7. Arnold van Gennep compared human societies to a house and saw human
experiences forming rooms in that house. He also proposed that we perform
____ to move successfully from room to room. What three-word phrase
fills the blank?
7. Rites of passage.
8. This theory about long practise was originally highlighted in a 1993
psychology paper and popularized by Malcolm Gladwell. Though it is widely
touted today, many experts debunk this as a popular myth. What?
8. The 10,000 hour rule.
9. One of the last Anglo-Saxon kings of England, he appears in the opening
scene of the Bayeux Tapestry. The sobriquet attached to his is the name for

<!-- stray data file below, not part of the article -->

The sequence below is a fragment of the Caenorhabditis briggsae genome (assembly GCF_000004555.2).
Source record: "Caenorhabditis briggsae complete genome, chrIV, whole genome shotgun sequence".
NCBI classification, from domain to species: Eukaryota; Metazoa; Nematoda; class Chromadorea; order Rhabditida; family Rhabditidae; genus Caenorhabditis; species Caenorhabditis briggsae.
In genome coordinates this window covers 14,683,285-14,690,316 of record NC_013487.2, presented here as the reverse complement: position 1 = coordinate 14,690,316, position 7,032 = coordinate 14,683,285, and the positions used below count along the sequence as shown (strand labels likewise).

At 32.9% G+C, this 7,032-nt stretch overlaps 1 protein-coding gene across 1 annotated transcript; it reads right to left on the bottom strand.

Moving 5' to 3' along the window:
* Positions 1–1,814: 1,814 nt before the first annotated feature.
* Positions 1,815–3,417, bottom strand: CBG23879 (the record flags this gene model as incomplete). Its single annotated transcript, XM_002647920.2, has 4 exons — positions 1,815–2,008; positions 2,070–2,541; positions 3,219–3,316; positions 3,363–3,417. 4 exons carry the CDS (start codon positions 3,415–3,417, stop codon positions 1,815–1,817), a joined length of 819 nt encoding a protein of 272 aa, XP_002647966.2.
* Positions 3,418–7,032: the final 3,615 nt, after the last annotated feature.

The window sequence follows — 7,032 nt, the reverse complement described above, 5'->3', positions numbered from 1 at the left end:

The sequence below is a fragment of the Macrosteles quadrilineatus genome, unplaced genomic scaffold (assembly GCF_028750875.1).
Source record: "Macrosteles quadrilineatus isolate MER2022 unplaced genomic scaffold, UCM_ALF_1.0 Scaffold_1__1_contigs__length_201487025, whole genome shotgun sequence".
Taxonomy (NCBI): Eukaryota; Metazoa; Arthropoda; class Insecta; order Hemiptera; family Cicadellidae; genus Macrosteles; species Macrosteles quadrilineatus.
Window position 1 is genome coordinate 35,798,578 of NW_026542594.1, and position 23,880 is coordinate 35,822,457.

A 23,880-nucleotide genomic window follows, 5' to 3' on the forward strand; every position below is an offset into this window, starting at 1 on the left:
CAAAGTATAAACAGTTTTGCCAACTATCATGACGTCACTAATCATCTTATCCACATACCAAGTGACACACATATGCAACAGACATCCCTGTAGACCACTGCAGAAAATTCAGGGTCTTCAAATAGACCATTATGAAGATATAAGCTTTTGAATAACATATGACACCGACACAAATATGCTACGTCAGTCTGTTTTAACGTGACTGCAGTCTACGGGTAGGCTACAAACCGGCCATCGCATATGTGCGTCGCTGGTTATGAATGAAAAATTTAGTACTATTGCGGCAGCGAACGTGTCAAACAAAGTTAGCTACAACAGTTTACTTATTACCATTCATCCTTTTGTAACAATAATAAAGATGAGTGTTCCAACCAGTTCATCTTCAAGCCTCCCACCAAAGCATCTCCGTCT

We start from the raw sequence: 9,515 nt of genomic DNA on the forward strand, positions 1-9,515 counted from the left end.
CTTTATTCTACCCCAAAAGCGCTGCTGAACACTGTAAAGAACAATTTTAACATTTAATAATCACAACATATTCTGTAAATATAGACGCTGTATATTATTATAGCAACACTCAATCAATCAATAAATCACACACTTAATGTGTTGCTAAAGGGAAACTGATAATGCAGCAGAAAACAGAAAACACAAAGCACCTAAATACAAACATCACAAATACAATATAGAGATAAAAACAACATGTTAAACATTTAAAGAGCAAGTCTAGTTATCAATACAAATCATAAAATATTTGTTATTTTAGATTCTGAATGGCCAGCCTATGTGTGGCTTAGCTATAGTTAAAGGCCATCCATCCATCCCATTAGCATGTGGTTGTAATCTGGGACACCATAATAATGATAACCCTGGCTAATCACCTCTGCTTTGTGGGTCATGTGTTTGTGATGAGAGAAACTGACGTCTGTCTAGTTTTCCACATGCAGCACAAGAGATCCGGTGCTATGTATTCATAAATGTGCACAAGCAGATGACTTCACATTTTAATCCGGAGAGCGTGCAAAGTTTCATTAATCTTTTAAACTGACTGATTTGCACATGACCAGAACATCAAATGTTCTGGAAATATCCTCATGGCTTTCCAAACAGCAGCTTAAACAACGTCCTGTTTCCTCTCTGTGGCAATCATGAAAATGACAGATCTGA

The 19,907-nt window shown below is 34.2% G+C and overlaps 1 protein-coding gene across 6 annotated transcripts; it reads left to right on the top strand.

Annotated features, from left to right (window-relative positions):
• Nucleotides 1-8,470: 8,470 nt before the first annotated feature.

someone believed to have lived a saintly life but who was not a martyr.
Identify him, the only king of England to be canonised.
9. Edward the Confessor.
10. Jared Diamond's The Third Chimpanzee makes a case for what species to
be classified alongside the common chimpanzee and the bonobo,
considering its genes and that of chimps differ only by 1.6%?
11. This collective stages non-violent events which typically involve the invasion
of a major road or freeway and impromptu parties with sand pits for children,
food and music. What is the name of this collective, that advocates car-
free living and the idea of communities regaining ownership of public
11. Reclaim the Streets.
Karnataka Quiz Association MindSweep 2014 9
12. During World War II, nearly 500,000 of these were manufactured in
anticipation of estimated casualties during the Allied Invasion of Japan.
Recipients from wars to date, including those in Korea, Vietnam, Iraq and